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Old 06-09-2014, 11:44 PM   #71
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Originally Posted by calais66 View Post
Love that look! If you're looking for varnish you should check out Le Tonkinois. It's a French varnish that's tung oil based and all natural. Since there are no driers in it it's flexible, which means it won't get those small stress cracks from bumping down the road. I've used it on wooden boats, furniture and will be using it on our AS when the time comes, and best of all it's really goof-proof. I get mine from American Rope & Tar. Check out their photo gallery: http://www.tarsmell.com Attachment 213946

Thank you for the tip, Calais66! Will check it out.
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Old 06-11-2014, 10:33 AM   #72
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Great thread, tagging along! I'm trying to troubleshoot my fridge, how did you bypass the thermostat?
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Old 06-12-2014, 01:22 AM   #73
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Bypassing thermostat

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Originally Posted by bakes View Post
Great thread, tagging along! I'm trying to troubleshoot my fridge, how did you bypass the thermostat?
Thank you bakes! To determine why the refrigerator wasn't working after I plugged it in, I first looked at the wiring diagram on the back of the unit then removed the cover from the area that contains all the spade connectors.
Using my my volt meter, I physically traced the wires to see where I have voltage. When I realized the problem was related to the thermostat, I simply took one spade connector for the heater element and connected it directly to the hot wire, thereby bypassing the thermostat (and the switch). The heater element immediately started to get hot, so I let it run overnight and had an icy freezer and cold refrigerator in the morning.

Keith
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Old 06-12-2014, 01:55 AM   #74
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Pictures of the refrigerator's wiring diagram and the wiring before and after bypassing the thermostat and switch.Click image for larger version

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Old 06-17-2014, 02:17 PM   #75
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Hope's Log - Month 2 Day 17: 06/17/14

Although I haven't made any physical progress on Hope since the last update, my wife and I have made great progress agreeing to the design and the material that we will use to renovate the interior. (Many hours of discussions and negotiations, which felt like a debate at the United Nations over nuclear disarmament! ).

We agreed to the following:
  1. Wall and Trim Material
    • Original interior's vinyl walls will be painted glossy or satin white.
    • Brushed aluminum for the curbside refrigerator wall as you enter.
    • Brushed aluminum for the twin bunks head and foot walls.
    • Brushed or shiny aluminum wall panels around the kitchen's stove & sink area.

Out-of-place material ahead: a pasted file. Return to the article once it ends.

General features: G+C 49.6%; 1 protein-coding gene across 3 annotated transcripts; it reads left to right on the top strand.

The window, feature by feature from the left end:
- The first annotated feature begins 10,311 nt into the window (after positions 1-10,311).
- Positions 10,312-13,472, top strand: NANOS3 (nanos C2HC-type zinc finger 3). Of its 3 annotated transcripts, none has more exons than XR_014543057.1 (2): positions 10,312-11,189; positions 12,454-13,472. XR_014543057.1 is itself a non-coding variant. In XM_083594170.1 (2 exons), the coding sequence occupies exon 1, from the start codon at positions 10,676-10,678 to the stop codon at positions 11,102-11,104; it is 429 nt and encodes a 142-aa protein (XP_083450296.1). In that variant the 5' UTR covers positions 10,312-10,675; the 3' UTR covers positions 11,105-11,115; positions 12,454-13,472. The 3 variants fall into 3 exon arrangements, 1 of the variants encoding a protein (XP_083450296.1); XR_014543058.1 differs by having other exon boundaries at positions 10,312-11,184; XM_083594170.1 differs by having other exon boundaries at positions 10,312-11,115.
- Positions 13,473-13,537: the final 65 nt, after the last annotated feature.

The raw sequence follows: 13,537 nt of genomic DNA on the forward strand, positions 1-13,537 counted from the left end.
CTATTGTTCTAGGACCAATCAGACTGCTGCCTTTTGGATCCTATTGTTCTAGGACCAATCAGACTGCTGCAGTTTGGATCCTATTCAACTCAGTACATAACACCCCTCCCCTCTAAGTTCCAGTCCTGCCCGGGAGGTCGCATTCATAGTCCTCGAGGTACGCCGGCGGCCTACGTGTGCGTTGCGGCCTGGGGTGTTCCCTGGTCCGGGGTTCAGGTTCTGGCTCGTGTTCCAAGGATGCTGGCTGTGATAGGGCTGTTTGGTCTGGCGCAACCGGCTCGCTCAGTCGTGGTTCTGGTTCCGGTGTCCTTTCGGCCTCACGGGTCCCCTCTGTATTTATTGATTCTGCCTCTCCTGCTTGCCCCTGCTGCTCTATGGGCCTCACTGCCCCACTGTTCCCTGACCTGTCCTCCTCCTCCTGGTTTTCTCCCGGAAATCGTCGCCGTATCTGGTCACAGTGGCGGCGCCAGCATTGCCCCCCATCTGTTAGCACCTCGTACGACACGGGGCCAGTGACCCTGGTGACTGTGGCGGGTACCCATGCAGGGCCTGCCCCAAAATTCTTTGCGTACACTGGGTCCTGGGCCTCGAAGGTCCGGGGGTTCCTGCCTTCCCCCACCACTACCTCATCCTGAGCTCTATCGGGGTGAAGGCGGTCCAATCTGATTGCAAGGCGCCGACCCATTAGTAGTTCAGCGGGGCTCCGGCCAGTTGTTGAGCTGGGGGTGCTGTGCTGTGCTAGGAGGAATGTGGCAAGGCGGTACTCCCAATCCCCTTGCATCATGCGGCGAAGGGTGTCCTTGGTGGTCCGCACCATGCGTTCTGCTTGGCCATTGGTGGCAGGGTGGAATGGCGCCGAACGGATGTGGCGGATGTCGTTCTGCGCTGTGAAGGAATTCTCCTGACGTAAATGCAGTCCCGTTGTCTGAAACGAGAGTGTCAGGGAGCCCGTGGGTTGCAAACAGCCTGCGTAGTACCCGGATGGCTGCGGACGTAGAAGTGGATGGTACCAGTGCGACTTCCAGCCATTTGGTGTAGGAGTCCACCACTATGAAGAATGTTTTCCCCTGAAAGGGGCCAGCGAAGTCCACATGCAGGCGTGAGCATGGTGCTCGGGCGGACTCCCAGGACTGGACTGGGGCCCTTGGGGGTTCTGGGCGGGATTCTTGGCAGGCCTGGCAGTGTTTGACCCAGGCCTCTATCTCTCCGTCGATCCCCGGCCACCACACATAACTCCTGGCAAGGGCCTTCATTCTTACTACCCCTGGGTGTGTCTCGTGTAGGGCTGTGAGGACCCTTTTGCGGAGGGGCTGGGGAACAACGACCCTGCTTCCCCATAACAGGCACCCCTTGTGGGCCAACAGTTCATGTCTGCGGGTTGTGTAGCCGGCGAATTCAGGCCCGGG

• Shiny aluminum for the underside of the top cabinets above the twin bunks, so when you look up you see your reflection with two or three recessed LED lights.
    • Teak trim wherever trim is required.
  2. Kitchen
    • I wanted to replace the original stove/oven and double-bowl sink with a new cooktop and a deep, round, single-bowl sink.
    • My wife convinced me to keep the original stainless steel Magic Chef stove/oven and double-sink, since they are in great condition.
    • What really convinced me is her promise to bake me cakes and meatloaf when we travel, so you don't have to tell me twice!
    • Although the kitchen area will now maintain a vintage-like appearance, we will replace the original yellow formica counters with teak and the tambour cabinetry with white wainscot cabinets to get that downeaster yacht look we are going for...
  3. Bathroom
    • After many ideas that I engineered in my head and tried to explain to my wife, including using a large, single-bowl kitchen sink that I'd fabricate into a shower enclosure that fit into the rounded corner, a friend suggested going with a larger rectangular tub.
    • My original concern of the tub protruding too far out from the corner and blocking the window was addressed by going with a 24" x 32" x 16" fiberglass tub and a novel shower curtain rail design that can be pushed aside when not in use to make the window fully visible from the inside and outside.
    • I drew the attached pencil sketch as a visual aid to explain the idea to my wife.
    • She approved the design and the tub is scheduled to arrive this Friday, so I should be able to place it in Hope and take pictures to further refine the design.
    • My wife likes the idea of the rectangular tub being away from the curved walls and wants a teak trim/seat to fill in the gap around the corners.
    • She also wants a bowl-type sink that sits above the bathroom cabinet and is visible out the back window, so that design is still a work-in-progress...
    • New toilet will be selected by my wife, so she can never say she doesn't like what I picked (Smart, eh?).
  4. Other activities include:
    • Boxed up and sold over a dozen vintage parts to my fellow Airstreamers, so that they can fullfill their dream projects. The money from these sales will help defer the cost of the new parts, so it's a win-win situation!
    • My children gave me two great books for Father's Day, "Restoring a Dream: My Journey Restoring a Vintage Airstream" by Tim Shephard and "RV Vacations for Dummies!" (What are they trying to tell me? )
    • Performed the "jump on the bumper test" to confirm the axles are indeed shot and added to the project timeline the task to purchase new axles and brakes before I get too far along with the interior (I know the brakes and exterior lights are suppose to be a priority, but it's not as fun as daydreaming and designing the interior in my head...).
I look forward to putting in a full 16-hour day on Saturday cleaning the interior walls with Marine Clean and laying out the floor plan with blue tape, so that the real fun of assembly can begin and I promise to take lots of pictures.